Trust is critical to the success of any organisation. A study completed by Paul Zak (author of The Neuroscience of Trust) found that in comparison with organisations where there is low trust, high trust companies report 74% less stress, 50% higher productivity and 76% more engagement. But trust is a fickle thing and while taking time to build, it can be broken in a heartbeat.
Leaders can often appear to be reluctant to take action, particularly during times of uncertainty. Inaction can be a cause of frustration, suspicion and scepticism for people and these feelings can also lead to fear. When people live in a state of fear due to perceived threats such as organisational restructures, poorly managed change or dysfunctional leadership their security and certainty is threatened.
Additionally, too much competition between employees when it comes to achieving targets does nothing to foster an environment of trust. Competition runs the risk of undermining, cheating and deception. At the first sign of trouble, fingers point in all directions trying to deflect blame onto others. Some organisations resemble bus depots because so many people are thrown under the bus! This can then lead to gossip and when people are talking about each other or about their leaders, this is a clear sign that trust is low.
On the flip side, trust can be restored with time, effort and focus. Most importantly, a culture of trust starts at the top and will filter down throughout the organisation. Start by focusing on others first, increasing collaboration and communication and building transparency into as much as you can. Remember, building trust is a journey, not an event.
Build a foundation of trust
There are five areas to focus on to build and maintain trust:
- Walk your talk
Ensuring that you do what you say you will do and are consistent in your words and actions speaks volumes in organisations. As a leader you are constantly on show, being watched by those around you. Subconsciously we are always observing what others say and do. Being aware and responsive to this helps build credibility and respect from those around us.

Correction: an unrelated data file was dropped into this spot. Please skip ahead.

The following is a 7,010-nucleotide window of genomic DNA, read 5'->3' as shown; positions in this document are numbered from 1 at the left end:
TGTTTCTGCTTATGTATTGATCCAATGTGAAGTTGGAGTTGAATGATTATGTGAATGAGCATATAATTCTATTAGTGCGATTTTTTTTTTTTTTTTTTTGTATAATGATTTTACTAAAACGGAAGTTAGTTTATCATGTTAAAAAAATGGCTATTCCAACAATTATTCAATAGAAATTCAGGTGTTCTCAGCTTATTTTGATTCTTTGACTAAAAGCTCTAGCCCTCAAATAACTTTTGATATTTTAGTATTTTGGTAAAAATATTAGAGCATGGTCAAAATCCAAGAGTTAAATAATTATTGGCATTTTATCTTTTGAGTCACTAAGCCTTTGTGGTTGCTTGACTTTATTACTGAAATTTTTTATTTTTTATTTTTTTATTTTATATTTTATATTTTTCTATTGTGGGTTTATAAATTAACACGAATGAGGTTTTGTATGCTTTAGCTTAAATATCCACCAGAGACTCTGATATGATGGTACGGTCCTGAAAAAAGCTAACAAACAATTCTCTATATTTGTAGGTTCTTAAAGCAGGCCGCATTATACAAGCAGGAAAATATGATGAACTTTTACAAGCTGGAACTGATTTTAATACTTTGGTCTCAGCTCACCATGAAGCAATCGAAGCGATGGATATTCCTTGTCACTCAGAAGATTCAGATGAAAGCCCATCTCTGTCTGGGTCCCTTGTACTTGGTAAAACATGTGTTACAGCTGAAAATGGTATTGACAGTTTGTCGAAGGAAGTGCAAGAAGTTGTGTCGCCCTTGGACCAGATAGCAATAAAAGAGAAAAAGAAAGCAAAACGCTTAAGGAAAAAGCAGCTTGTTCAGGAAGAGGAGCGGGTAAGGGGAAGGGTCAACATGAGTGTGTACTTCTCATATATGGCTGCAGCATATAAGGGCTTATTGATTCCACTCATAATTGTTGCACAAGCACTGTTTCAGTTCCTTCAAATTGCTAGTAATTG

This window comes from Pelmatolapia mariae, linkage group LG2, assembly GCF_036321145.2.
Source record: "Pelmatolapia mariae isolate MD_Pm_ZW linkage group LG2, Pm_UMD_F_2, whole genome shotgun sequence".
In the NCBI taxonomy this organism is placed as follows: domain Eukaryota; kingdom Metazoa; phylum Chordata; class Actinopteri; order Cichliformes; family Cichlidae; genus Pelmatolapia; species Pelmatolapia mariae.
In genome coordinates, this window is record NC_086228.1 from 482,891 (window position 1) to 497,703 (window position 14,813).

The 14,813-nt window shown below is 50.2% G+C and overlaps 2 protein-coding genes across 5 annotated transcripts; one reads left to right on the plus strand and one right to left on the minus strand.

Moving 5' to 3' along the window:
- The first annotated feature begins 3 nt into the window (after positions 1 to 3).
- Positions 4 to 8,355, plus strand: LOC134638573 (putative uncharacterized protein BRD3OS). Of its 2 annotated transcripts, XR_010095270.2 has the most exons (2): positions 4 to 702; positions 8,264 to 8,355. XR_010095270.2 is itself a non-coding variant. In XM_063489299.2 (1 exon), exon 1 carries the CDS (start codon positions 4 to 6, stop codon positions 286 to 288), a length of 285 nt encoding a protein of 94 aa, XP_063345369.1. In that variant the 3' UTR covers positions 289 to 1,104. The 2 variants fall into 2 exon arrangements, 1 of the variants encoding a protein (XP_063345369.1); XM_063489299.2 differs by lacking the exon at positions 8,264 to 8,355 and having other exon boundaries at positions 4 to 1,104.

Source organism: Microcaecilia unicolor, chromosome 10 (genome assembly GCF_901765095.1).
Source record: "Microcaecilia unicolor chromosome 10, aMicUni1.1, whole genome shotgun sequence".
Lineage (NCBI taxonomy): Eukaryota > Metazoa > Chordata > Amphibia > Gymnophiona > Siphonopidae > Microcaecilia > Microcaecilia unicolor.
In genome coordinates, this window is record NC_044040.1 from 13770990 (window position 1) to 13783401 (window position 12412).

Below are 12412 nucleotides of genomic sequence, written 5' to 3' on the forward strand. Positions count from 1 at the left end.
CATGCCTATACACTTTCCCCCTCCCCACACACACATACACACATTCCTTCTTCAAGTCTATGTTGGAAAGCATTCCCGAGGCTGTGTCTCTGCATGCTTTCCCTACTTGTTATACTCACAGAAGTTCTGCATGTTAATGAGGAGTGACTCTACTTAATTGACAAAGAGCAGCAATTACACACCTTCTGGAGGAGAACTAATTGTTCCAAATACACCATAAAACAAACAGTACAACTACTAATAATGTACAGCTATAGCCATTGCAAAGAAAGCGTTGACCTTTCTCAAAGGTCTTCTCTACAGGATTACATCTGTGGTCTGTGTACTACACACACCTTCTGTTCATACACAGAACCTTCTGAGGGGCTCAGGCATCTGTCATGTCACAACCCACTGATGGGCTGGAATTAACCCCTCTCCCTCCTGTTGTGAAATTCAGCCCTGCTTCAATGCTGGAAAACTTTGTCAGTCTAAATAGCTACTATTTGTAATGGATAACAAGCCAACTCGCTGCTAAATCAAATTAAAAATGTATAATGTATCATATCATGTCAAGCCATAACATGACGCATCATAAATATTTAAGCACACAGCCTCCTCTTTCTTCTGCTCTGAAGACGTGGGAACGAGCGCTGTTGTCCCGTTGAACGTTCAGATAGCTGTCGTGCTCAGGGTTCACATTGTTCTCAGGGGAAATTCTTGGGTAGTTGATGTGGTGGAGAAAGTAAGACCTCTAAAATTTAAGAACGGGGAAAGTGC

- Be present
When we aren't present in conversations the same part of the brain that experiences physical pain is activated. Your brain is unable to differentiate between the sensation of physical and emotional pain, it just experiences pain. By focusing on the person talking, looking them in the eye and engaging in the conversation fully, you are sending messages to the other person's brain that you are not a threat to them or rejecting them in any way.
- Listen to understand
One of the biggest issues, which leads to miscommunication errors and missed connection, is that we listen to speak, not listen to understand another's point of view. In Deep Listening: Impact Beyond Words, Oscar Trimboli explains most people speak at 125 words per minute but our minds process words at 400 per minute so a large gap exists between what you want to say and what you are actually saying. Slowing down gives others the chance to open up and communicate further, and deeper. It's when we start listening to the unsaid things that we start to transform our relationships for the better.
- Share common ground
When you have things in common with people you establish rapport and build connection. Neurologically our brains look for certainty because the more certainty we have, the more comfortable we are in our environment. When we have certainty with someone we build connection and connection creates trust. Through simply being curious and showing interest in others you will start to find these commonalities.
- Be vulnerable
In his book The Five Dysfunctions of a Team: A leadership fable, Patrick Lencioni talks about using vulnerability to create trust by teams being able to talk about "weaknesses, skill deficiencies, interpersonal shortcomings, mistakes, and requests for help". When we are vulnerable with each other, trust is strengthened.
By creating trust in organisations people are able to focus more on what needs to be achieved, by whom and by when, rather than on more self-serving activities. The cost of not building trust is significantly high, both in terms of money and energy, which has a flow on to culture and productivity. All factors critical to the success of an organisation.